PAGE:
By Scott Smith
Tribune staff writer
TIPTON — For the Citizens for Responsible Development, it’s telling that the two wind farms already approved for Tipton County are going above and beyond the county’s setback standards.
The county requires wind turbines be set back 1,000 feet from a property. But both the Prairie Breeze and Wildcat wind farms will have 1,250 foot setbacks.
That still might not be enough for members of the group, who are planning to protest the Prairie Breeze project at the Feb. 25 meeting of the Tipton County Board of Zoning Appeals, 7 p.m. at the Tipton County Courthouse.
“1,250 feet is nothing when you can see one of the turbines from 10 miles away,” Prairie Township resident Emily West said Monday. “If it’s 1,250 feet from your home, it’s way too close.”
The BZA meeting is probably the last hurdle for the Prairie Breeze project, which is slated to bring 94 wind turbines to a 10-square mile area of northwestern Tipton County.
Members of the recently formed citizens group will meet at 6:30 p.m. Wednesday at the South Branch of the Kokomo-Howard County Public Library, 1755 E. Center Road. West said it will be a planning meeting for the upcoming BZA hearing.
To build the wind farm, developers juwi Wind Energy, Boulder, Colo., need a special exception permit from the appeals board.
It already has obtained a tax abatement on the project, which is expected to pay $3.5 million in property taxes over the 10-year duration of the abatement, the majority of which would go to the Tri-Central Community School system.
If approved, construction work is expected to start in 2013 and be completed in 2014. The company launched a website on Wednesday at www.prairiebreezewindfarm.com.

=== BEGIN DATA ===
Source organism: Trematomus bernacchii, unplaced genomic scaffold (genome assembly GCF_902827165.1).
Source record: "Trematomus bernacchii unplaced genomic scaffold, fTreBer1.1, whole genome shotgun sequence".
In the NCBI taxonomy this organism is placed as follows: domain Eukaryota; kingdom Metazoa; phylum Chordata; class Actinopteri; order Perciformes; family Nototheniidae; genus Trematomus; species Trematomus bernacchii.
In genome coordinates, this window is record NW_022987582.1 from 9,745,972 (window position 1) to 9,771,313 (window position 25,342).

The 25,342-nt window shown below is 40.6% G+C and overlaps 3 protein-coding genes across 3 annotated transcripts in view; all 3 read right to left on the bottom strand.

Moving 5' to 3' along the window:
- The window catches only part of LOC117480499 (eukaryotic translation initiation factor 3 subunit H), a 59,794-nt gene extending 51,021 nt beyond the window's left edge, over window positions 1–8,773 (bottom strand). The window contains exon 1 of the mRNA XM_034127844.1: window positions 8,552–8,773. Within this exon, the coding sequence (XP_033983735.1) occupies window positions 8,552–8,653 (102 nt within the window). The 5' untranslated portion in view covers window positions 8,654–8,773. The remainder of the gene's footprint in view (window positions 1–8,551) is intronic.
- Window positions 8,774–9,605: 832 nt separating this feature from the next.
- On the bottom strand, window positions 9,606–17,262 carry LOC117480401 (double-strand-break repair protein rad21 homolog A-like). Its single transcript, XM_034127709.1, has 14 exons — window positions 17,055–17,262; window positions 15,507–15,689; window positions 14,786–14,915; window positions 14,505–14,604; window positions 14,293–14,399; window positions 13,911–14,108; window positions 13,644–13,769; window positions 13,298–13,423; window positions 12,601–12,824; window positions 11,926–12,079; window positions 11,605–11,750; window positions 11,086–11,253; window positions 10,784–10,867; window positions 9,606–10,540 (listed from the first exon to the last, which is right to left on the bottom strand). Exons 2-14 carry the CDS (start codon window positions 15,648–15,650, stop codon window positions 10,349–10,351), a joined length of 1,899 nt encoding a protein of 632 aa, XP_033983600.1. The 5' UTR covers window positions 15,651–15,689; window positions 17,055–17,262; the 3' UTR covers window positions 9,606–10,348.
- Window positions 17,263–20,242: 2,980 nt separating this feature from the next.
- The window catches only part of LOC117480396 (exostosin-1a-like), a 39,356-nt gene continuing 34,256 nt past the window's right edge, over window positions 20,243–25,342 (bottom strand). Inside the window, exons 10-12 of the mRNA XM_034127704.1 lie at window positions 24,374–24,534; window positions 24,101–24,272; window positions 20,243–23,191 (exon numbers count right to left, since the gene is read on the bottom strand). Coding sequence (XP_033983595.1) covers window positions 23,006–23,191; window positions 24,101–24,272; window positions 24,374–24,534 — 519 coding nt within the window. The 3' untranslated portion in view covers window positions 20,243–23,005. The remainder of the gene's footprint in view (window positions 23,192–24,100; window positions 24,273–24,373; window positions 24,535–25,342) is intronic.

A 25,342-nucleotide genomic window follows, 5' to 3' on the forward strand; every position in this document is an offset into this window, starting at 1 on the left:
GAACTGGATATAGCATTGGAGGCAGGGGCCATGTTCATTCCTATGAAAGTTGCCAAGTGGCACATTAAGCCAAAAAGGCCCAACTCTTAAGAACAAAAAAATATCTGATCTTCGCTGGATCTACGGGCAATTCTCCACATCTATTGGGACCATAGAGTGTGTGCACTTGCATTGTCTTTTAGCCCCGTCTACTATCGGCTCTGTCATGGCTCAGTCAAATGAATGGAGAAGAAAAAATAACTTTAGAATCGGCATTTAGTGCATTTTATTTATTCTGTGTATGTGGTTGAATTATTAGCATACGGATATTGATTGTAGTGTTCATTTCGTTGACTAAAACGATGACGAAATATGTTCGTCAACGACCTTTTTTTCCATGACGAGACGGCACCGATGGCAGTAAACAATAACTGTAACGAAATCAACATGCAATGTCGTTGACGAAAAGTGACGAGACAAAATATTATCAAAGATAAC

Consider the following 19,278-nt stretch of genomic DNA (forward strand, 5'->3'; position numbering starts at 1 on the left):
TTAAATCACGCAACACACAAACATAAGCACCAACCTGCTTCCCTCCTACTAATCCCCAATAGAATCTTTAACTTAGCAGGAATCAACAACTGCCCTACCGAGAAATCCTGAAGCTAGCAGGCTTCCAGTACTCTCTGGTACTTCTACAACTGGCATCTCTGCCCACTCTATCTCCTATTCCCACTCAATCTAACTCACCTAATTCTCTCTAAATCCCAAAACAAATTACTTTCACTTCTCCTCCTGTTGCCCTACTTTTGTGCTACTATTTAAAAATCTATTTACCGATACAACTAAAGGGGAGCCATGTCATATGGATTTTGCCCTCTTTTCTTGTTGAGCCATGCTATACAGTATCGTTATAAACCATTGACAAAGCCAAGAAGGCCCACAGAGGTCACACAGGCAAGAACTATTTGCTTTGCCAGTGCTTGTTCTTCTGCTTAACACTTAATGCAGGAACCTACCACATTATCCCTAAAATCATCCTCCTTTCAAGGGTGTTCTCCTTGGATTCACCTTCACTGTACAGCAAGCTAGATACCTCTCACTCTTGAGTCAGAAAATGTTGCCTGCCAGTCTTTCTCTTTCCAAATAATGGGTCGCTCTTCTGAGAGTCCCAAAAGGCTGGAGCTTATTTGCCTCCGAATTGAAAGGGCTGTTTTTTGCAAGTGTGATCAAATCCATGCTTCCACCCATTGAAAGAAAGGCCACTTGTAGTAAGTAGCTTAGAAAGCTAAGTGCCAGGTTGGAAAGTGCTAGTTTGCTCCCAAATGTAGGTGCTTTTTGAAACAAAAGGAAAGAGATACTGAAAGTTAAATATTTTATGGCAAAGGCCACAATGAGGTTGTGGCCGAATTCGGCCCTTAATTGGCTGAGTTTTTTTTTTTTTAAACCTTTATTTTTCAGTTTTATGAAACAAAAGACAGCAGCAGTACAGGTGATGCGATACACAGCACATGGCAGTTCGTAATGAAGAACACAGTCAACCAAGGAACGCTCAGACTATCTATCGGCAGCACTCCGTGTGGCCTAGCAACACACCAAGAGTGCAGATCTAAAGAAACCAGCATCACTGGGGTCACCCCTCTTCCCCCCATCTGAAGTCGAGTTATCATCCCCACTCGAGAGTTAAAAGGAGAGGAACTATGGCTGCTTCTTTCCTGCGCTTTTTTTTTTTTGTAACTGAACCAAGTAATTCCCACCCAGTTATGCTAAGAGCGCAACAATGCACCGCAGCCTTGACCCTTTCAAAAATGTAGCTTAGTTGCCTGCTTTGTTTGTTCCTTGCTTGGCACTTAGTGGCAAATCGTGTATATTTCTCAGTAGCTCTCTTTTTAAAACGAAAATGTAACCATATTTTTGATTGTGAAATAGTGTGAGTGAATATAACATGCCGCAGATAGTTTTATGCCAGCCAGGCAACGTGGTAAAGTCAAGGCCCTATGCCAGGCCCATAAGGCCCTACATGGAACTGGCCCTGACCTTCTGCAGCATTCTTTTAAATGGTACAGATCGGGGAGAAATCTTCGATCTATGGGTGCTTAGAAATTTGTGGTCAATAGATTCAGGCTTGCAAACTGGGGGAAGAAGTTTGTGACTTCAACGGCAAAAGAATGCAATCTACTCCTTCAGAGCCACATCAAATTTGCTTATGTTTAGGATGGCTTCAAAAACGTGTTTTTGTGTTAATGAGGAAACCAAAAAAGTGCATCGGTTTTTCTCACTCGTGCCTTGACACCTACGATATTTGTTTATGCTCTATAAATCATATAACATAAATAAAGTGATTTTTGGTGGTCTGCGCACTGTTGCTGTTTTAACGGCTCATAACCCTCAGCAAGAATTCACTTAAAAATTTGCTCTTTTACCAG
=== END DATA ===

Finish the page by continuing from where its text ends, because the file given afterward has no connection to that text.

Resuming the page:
West said there’s a distinct impression among opponents of the Prairie Breeze project that they’re getting started late.
She said she only learned the project was moving ahead shortly before the Tipton County Council took a preliminary vote on the tax abatement in early December.
So now the group is concentrating on the county’s setback requirements, which appear to be less stringent than the industry standard.
Tipton County planning director Steve Edson said the first wind farm to win approval, E.ON Climate Renewables’ Wildcat Wind Farm, was voluntarily set up with a 1,250-foot setback. That’s 1,250 feet from the nearest corner of a structure, not 1,250 feet from a property line.
“That has become what I would call the ‘de facto’ setback, even though we only require 1,000 feet,” Edson said. “This has become kind of an evolving thing, and you’re seeing industry standards like 1,250 feet.”
The citizens group sent a statement to media Monday, saying they want wind farm development to preserve the quality of life in rural Tipton County, citing concerns ranging from light flicker to turbine noise and decreased property values.
They say independent research shows falling property values in proximity to wind farms, while wind farm proponents say the massive wind farm development in Benton County, constructed during the height of the recession, hasn’t caused any loss in property values.
Saying they intend to “lobby government officials and wind companies to protect the interests of those already living in the vicinity of wind turbines,” the group’s statement goes on to suggest officials begin to consider property value guarantee clauses and “non-participant boards to address problems with noise, flicker, satellite and antennae interference and other issues.”
Scott Smith can be reached at 765-454-8569 or at firstname.lastname@example.org